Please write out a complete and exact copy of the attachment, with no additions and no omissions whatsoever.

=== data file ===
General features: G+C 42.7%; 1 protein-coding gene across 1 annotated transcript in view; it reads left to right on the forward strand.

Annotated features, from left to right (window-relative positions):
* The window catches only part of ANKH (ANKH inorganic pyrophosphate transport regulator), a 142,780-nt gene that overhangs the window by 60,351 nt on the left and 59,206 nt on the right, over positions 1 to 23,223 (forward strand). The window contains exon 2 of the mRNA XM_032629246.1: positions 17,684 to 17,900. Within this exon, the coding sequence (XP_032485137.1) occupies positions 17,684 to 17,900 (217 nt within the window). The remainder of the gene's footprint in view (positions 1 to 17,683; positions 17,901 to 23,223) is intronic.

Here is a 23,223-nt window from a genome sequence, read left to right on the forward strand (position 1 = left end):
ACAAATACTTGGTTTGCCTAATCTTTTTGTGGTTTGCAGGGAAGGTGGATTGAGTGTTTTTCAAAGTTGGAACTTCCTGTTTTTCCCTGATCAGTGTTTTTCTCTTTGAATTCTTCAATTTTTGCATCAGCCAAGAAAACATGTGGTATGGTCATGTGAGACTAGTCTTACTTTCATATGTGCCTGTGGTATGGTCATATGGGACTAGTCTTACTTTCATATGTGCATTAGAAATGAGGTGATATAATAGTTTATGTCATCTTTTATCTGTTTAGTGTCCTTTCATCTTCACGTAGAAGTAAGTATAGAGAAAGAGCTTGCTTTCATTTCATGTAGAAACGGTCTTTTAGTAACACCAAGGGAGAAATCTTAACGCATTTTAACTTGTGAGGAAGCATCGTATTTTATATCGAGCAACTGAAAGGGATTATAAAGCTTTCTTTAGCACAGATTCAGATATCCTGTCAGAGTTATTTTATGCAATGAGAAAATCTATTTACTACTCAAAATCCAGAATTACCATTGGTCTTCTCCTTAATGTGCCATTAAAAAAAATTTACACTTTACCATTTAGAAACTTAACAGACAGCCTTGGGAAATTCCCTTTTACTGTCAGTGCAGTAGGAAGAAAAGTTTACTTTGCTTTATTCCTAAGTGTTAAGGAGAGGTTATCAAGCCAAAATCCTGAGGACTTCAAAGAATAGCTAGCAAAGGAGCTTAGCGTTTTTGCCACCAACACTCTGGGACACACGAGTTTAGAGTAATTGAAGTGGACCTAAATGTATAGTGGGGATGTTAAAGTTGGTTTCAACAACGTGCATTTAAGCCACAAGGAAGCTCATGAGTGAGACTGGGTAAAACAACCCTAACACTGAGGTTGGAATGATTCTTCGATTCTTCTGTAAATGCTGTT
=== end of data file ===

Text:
General features: G+C 42.7%; 1 protein-coding gene across 1 annotated transcript in view; it reads left to right on the forward strand.

Annotated features, from left to right (window-relative positions):
* The window catches only part of ANKH (ANKH inorganic pyrophosphate transport regulator), a 142,780-nt gene that overhangs the window by 60,351 nt on the left and 59,206 nt on the right, over positions 1 to 23,223 (forward strand). The window contains exon 2 of the mRNA XM_032629246.1: positions 17,684 to 17,900. Within this exon, the coding sequence (XP_032485137.1) occupies positions 17,684 to 17,900 (217 nt within the window). The remainder of the gene's footprint in view (positions 1 to 17,683; positions 17,901 to 23,223) is intronic.

Here is a 23,223-nt window from a genome sequence, read left to right on the forward strand (position 1 = left end):
ACAAATACTTGGTTTGCCTAATCTTTTTGTGGTTTGCAGGGAAGGTGGATTGAGTGTTTTTCAAAGTTGGAACTTCCTGTTTTTCCCTGATCAGTGTTTTTCTCTTTGAATTCTTCAATTTTTGCATCAGCCAAGAAAACATGTGGTATGGTCATGTGAGACTAGTCTTACTTTCATATGTGCCTGTGGTATGGTCATATGGGACTAGTCTTACTTTCATATGTGCATTAGAAATGAGGTGATATAATAGTTTATGTCATCTTTTATCTGTTTAGTGTCCTTTCATCTTCACGTAGAAGTAAGTATAGAGAAAGAGCTTGCTTTCATTTCATGTAGAAACGGTCTTTTAGTAACACCAAGGGAGAAATCTTAACGCATTTTAACTTGTGAGGAAGCATCGTATTTTATATCGAGCAACTGAAAGGGATTATAAAGCTTTCTTTAGCACAGATTCAGATATCCTGTCAGAGTTATTTTATGCAATGAGAAAATCTATTTACTACTCAAAATCCAGAATTACCATTGGTCTTCTCCTTAATGTGCCATTAAAAAAAATTTACACTTTACCATTTAGAAACTTAACAGACAGCCTTGGGAAATTCCCTTTTACTGTCAGTGCAGTAGGAAGAAAAGTTTACTTTGCTTTATTCCTAAGTGTTAAGGAGAGGTTATCAAGCCAAAATCCTGAGGACTTCAAAGAATAGCTAGCAAAGGAGCTTAGCGTTTTTGCCACCAACACTCTGGGACACACGAGTTTAGAGTAATTGAAGTGGACCTAAATGTATAGTGGGGATGTTAAAGTTGGTTTCAACAACGTGCATTTAAGCCACAAGGAAGCTCATGAGTGAGACTGGGTAAAACAACCCTAACACTGAGGTTGGAATGATTCTTCGATTCTTCTGTAAATGCTGTT